Get creative. Find toys that give your baby a chance to expand on his skills. A container of blocks in varying shapes, colors, and sizes provides infinite learning possibilities. The same goes for nesting cups, which can be lined up as containers, turned upside down as towers, or used for water play.
Remember what he likes. If your son always smiles at the neighbor's puppy, get him a stuffed dog and help him make the connection that the toy in his room is a replica of the pooch outside. Give a budding engineer who likes the trucks on the highway his own set of rigs, and encourage him to mimic their sounds as he plays.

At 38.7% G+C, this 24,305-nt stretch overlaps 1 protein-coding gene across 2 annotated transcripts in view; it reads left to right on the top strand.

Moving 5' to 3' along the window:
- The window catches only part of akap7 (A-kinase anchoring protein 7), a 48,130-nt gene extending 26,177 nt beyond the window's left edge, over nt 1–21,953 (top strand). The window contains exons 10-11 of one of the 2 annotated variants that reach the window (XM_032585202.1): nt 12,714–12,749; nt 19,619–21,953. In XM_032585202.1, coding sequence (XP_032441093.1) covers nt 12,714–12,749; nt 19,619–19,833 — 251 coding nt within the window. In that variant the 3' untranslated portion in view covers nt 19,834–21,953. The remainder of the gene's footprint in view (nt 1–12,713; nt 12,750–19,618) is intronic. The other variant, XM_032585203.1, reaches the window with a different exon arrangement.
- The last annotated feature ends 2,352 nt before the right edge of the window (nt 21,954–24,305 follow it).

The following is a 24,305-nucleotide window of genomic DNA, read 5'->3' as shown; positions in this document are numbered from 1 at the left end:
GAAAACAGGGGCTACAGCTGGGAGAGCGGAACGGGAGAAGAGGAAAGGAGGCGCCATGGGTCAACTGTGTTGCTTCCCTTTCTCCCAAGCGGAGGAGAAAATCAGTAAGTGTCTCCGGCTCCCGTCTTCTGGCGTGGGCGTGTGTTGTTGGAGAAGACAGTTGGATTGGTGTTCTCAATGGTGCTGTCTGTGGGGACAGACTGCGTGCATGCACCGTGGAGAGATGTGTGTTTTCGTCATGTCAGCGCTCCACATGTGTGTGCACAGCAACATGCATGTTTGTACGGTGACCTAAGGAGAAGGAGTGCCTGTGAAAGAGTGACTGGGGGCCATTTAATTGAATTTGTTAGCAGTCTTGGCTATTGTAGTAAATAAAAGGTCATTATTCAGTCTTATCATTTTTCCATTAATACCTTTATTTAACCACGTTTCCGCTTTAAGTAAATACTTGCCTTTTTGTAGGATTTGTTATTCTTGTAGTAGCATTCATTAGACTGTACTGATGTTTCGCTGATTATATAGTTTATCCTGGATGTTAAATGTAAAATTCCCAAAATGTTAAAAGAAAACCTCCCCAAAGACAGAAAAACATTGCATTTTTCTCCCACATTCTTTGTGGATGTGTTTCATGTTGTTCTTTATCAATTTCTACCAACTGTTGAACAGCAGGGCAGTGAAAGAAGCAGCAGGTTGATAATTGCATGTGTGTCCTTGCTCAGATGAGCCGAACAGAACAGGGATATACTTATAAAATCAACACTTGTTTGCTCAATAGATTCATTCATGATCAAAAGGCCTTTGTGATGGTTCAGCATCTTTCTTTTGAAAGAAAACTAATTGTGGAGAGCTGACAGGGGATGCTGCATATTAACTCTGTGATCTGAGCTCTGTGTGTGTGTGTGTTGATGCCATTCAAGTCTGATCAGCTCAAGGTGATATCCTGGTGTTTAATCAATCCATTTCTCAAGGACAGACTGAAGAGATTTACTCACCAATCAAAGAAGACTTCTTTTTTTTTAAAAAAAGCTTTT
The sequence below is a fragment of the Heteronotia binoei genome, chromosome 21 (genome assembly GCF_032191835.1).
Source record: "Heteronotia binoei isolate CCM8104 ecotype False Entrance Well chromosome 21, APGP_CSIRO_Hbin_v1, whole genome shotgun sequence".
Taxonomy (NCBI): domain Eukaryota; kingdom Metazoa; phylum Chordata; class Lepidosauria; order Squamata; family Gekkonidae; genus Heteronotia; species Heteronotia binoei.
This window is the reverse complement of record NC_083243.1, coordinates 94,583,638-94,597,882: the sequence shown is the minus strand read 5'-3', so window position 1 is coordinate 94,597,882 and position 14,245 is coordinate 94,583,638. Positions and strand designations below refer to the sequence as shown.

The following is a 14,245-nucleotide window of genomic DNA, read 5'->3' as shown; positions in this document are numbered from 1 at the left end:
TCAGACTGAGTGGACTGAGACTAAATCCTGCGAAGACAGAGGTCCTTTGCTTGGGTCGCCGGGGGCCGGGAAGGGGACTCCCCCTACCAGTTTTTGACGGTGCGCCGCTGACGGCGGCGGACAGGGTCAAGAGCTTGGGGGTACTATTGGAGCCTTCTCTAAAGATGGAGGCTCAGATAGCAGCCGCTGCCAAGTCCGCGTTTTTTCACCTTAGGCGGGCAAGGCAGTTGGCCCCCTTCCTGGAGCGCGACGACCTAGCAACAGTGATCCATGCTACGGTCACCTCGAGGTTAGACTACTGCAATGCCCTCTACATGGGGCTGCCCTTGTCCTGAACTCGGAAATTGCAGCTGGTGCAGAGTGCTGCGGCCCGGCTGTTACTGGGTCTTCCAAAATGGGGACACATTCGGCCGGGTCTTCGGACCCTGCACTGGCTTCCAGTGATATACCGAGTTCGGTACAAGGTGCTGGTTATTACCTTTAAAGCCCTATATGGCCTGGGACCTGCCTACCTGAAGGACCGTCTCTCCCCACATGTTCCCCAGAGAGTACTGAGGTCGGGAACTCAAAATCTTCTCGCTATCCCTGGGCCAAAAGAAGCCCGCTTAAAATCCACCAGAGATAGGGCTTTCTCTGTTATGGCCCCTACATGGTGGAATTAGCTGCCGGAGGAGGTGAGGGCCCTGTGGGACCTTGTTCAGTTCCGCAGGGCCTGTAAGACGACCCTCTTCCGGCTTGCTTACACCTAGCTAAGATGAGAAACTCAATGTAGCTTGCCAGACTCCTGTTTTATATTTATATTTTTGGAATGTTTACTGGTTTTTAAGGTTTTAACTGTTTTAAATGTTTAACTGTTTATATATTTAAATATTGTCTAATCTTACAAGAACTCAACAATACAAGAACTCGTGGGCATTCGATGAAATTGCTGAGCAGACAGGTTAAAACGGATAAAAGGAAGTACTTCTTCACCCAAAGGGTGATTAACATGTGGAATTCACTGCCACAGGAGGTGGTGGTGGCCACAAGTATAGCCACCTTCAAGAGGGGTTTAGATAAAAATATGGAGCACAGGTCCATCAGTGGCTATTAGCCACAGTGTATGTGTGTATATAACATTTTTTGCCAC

Consider going low-tech. Since babies quickly learn the association between pushing a button and the result, the novelty of an electronic toy will likely fade well before the batteries do. There's no reason to think that a super-duper "educational" toy is any better at entertaining your baby or gaining his later acceptance to an Ivy League school than a simple plastic bowl and some spoons.